Today’s post is about something that's becoming a bit of a pet peeve. I've noticed a disheartening trend lately.
Many small businesses are using media, online and print, to promote themselves. Nothing wrong with that, right? In fact, it's a good thing. What's not good? Setting up a nice path for a reader to follow, then ending it abruptly.
This is what happened to me the other day — not once, but twice, and both with local (Windsor, Ontario area) businesses.
In the first instance, I come across a magazine profile of a local person. I'm interested, so I go looking for more information. There's no obvious link to find out more about the person, so I just do a general search on his name and his business name. And land on an obviously unfinished, information wasteland of a website.
Instead of finding out who this person is and what his business is all about, I'm looking at a website template. Screech. Crash. First impression ruined.
A few hours later, I see a trade show being promoted on LinkedIn. The message just says to email the sponsor for more information, and of course there is an email address given. Perfectly fine, if my interest is really high.
But it’s not really high, it’s moderate, so I want to find out more about the show without emailing anyone. So I search for the website with the domain name indicated in the email address. And find a website, this one half done as well. The show is listed, but there is very little information about it, just a location and date, which I already know from the original message on LinkedIn.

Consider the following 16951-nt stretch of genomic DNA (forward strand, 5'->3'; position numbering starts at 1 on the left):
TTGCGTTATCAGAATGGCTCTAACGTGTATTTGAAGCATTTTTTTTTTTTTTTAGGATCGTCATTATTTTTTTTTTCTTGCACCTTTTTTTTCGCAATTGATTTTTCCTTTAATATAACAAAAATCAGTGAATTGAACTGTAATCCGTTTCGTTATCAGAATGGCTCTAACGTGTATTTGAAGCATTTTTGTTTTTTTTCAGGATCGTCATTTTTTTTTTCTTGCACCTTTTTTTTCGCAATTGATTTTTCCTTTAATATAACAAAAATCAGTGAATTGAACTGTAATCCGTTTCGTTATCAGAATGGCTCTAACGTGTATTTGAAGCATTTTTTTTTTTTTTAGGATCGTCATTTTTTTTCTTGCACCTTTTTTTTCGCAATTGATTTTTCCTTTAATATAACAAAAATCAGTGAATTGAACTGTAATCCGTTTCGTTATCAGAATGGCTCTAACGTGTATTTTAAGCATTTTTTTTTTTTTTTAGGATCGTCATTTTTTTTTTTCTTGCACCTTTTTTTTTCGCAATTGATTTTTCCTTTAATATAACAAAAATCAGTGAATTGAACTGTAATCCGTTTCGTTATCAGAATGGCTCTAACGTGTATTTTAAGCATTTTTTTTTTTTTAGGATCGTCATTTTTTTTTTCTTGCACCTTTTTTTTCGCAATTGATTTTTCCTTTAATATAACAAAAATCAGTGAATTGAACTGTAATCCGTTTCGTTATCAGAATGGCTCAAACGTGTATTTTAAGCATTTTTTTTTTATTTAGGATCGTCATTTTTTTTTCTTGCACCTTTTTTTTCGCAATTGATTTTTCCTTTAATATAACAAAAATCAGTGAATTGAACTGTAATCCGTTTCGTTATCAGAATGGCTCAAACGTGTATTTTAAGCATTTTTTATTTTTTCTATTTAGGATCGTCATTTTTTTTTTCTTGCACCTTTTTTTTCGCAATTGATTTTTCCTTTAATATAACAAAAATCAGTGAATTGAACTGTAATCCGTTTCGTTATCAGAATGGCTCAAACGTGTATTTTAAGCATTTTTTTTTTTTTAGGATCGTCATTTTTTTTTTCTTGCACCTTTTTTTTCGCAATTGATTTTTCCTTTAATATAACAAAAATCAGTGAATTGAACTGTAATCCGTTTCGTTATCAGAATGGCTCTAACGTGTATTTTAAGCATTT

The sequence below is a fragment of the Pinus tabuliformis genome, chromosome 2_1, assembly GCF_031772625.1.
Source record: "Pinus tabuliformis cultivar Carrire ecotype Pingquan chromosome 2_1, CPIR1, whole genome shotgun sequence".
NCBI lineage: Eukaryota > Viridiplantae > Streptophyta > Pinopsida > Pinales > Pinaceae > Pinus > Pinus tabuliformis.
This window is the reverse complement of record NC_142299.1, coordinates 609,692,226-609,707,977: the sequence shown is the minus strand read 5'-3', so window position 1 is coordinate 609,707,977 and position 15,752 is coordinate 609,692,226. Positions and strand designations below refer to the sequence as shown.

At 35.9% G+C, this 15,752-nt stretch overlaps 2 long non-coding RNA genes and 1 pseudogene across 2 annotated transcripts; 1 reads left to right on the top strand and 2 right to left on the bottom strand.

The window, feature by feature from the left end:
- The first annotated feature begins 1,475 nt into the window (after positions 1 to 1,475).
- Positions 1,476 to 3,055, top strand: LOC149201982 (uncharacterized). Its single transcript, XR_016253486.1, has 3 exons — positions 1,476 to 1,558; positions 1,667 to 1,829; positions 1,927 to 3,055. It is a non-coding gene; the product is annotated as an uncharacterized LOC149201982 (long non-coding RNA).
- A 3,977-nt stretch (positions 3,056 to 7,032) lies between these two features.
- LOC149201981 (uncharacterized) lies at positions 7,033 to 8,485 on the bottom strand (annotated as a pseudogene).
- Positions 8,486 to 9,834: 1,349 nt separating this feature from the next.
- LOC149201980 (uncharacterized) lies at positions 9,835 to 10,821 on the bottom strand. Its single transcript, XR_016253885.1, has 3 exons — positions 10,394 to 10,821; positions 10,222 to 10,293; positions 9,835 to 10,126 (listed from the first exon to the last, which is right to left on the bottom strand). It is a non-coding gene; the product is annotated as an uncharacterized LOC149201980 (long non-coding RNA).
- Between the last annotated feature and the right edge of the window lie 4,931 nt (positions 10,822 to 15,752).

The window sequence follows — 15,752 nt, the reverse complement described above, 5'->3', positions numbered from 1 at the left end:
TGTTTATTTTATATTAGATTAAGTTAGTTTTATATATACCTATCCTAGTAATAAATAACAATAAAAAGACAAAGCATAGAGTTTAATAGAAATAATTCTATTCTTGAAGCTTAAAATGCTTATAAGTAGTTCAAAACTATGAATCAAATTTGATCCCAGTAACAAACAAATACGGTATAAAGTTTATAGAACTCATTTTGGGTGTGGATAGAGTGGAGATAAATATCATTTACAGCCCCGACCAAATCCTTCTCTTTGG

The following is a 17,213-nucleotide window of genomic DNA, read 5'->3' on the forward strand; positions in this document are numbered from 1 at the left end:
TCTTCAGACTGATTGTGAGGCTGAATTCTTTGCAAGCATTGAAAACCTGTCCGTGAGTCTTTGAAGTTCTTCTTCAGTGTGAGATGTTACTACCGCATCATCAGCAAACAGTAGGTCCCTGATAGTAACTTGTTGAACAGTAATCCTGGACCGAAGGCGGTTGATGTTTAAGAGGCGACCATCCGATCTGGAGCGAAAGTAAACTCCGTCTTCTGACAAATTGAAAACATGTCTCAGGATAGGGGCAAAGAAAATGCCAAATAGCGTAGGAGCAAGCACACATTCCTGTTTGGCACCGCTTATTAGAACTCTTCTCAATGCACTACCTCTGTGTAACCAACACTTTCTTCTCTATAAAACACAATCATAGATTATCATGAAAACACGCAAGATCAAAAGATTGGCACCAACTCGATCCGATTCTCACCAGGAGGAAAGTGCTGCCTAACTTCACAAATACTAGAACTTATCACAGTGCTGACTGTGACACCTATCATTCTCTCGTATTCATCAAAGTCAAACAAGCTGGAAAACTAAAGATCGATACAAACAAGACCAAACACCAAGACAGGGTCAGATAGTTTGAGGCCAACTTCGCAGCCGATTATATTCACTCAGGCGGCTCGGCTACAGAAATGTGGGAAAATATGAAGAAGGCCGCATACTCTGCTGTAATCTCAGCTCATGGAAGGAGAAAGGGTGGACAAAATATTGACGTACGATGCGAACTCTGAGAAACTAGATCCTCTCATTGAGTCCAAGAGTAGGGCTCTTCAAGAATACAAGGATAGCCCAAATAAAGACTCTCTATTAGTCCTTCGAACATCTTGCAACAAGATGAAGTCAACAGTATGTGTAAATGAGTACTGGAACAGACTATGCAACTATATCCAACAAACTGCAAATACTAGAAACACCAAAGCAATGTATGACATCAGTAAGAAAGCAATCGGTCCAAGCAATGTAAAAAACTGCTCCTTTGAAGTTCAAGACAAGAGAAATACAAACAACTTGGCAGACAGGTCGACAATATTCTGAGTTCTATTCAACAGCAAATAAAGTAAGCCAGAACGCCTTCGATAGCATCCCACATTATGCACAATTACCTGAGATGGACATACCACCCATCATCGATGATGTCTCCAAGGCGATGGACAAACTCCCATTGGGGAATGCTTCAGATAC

Think ahead and imagine the whole process
Now, I'm definitely not saying that you need to have everything in perfect order and every little” t” crossed before you start trying to connect with people. But you do need to think ahead about what a reader might see if she should decide to explore further.
If there’s something unfinished, make it invisible to the public, if possible. Don’t just assume no one will see it. Many people will look for information beyond what you’ve provided, and it looks unprofessional to have a half-baked website out there.
Conventional wisdom holds that people are generally lazy and won't be bothered to so much as scroll down a page unless you make them. While that is sometimes true, I think if you’ve done enough to provoke their interest, they will explore further. And if you’re willing to invest in the effort it takes for the first step, you should think through what might happen from the reader’s point of view and make sure the follow-through is there.
Don’t go to the trouble of landing a date then show up wearing sweats and bad hair. The only message that sends is “I don’t care.”